# Use the Excel Ceiling Function to Round Numbers Up

Use the CEILING function to remove unwanted decimal places

Excel's CEILING function can eliminate unwanted decimal places or insignificant digits in data by rounding up the numbers to the nearest significant value. A practical use for the CEILING function is to round up costs to the nearest dime to avoid dealing with pennies and nickels.

Instructions in this article apply to Excel for Microsoft 365, Excel 2019, 2016, 2013, and 2010.

## Changing Data With the CEILING Function

Like other rounding functions, the CEILING function alters the data in your worksheet and, therefore, affects the results of any calculations that use the rounded values.

As an alternative, Excel has formatting options that allow you to change the number of decimal places displayed by your data without changing the numbers themselves. Making formatting changes to data does not affect calculations.

To round numbers up without specifying the amount of rounding, use the ROUNDUP function.

## Excel CEILING Function

A function's syntax refers to the function's layout and includes its name, brackets, and arguments.

The syntax for the CEILING function is:

= CEILING (Number, Significance)

Number  The value to round. This argument can contain the actual data for rounding, or it can be a cell reference to the location of the data in the worksheet.

Significance —The number of decimal places present in the argument indicates the number of decimal places or significant digits present in the result (rows 2 and 3 of the example).

• The function rounds the Number argument specified up to the nearest multiple of this value.
• If an integer is used, all decimal places are removed, and the result is rounded up to the nearest multiple of this value (see row 4 of the example).
• For negative Number arguments and positive Significance arguments, the results are rounded upward toward zero (see rows 5 and 6 of the example).
• For negative Number arguments and negative Significance arguments, the results are rounded downward away from zero (see row 7 of the example).

## CEILING Function Example

You can enter the CEILING function by typing the function name and arguments into the desired cell, or using the function's dialog box as outlined.

1. Select cell C2 to make it the active cell where the CEILING function results will display.

2. Select the Formulas tab.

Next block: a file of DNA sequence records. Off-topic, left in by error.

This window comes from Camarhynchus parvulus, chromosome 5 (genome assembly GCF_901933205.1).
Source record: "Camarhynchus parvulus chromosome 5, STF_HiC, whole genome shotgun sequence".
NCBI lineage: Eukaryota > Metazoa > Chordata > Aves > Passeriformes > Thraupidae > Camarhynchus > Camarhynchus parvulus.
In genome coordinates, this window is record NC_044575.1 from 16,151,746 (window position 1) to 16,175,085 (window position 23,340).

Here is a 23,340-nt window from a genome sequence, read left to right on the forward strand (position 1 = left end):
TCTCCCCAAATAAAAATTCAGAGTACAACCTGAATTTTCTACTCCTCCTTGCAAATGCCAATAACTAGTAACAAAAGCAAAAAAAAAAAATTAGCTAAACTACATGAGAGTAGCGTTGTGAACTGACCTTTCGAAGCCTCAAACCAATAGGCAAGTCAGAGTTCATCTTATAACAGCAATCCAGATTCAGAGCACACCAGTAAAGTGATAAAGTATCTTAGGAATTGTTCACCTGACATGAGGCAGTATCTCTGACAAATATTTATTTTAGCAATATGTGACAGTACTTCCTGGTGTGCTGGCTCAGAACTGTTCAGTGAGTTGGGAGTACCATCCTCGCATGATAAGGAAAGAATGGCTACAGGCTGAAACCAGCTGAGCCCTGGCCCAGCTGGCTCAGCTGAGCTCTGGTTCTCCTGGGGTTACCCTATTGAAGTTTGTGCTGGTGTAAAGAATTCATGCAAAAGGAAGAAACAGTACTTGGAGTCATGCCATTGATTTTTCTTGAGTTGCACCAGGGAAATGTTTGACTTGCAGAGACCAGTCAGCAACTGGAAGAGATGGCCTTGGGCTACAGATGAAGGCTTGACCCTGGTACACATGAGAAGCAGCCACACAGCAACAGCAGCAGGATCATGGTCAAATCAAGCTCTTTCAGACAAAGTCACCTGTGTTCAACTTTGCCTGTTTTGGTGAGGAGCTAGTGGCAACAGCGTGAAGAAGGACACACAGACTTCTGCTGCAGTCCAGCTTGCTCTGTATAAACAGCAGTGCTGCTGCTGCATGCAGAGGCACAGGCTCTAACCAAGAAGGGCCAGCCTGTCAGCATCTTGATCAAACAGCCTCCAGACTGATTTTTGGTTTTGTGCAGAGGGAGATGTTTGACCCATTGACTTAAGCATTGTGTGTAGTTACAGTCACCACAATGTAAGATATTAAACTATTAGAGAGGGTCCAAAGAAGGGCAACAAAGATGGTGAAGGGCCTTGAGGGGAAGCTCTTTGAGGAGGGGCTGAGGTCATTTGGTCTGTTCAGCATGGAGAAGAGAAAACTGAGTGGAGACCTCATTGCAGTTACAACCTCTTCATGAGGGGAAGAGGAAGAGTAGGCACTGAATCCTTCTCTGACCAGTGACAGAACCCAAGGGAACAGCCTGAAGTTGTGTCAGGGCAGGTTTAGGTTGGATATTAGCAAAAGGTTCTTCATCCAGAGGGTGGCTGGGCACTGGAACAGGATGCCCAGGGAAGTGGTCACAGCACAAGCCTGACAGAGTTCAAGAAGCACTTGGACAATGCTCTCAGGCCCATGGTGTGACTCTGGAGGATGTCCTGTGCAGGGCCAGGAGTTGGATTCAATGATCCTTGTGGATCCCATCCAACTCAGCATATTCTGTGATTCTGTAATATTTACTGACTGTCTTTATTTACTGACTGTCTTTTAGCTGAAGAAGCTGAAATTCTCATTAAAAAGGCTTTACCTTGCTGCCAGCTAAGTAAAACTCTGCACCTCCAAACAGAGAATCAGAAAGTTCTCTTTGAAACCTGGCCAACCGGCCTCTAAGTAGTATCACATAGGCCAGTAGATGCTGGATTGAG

3. Choose Math & Trig in the Function Library group.

4. Select CEILING in the list to bring up the function's dialog box.

5. In the dialog box, select the Number line.

6. Select cell A2 in the worksheet to enter that cell reference into the dialog box.

7. In the dialog box, select the Significance line.

8. Type in 0.1.

9. Select OK to complete the function and close the dialog box. The answer 34.3 should appear in cell C2.

When you click on cell E1, the complete function CEILING (A2, 0.1) appears in the formula bar above the worksheet.

How Excel arrives at this answer is that:

• First, it removes one insignificant digit (2) from the end of the number. One decimal place in the Significance argument means only one decimal place in the result.
• Next, it rounds the remaining digit of the number up to 34.3 since this is the next highest multiple of 0.10 after 34.2.

## Cell C3 to C7 Results

When you repeat the above steps for cells C3 to C7, you obtain the following results:

• Cell C3 contains the value 34.25 because the two decimal places in the Significance argument require two decimal places in the result, and 34.25 is the next highest multiple of 0.05 after 34.22.
• Cell C4 contains the value 35. Because the Significance argument is an integer, all decimal places are removed from the result, and 35 is the next highest multiple of 1 after 34.
• Cell C5 contains the value -34.2 for the same reasons given for cell C2.
• Cell C6 contains the value -34 for the same reasons as cell C4.
• Cell C7 contains the value -35. Combining a negative Number argument and a negative integer for the Significance argument removes all decimal places and rounds the result down to the next multiple of 1 after -34.

Excel returns the #NUM! error value for the CEILING function if a positive Number argument is combined with a negative Significance argument.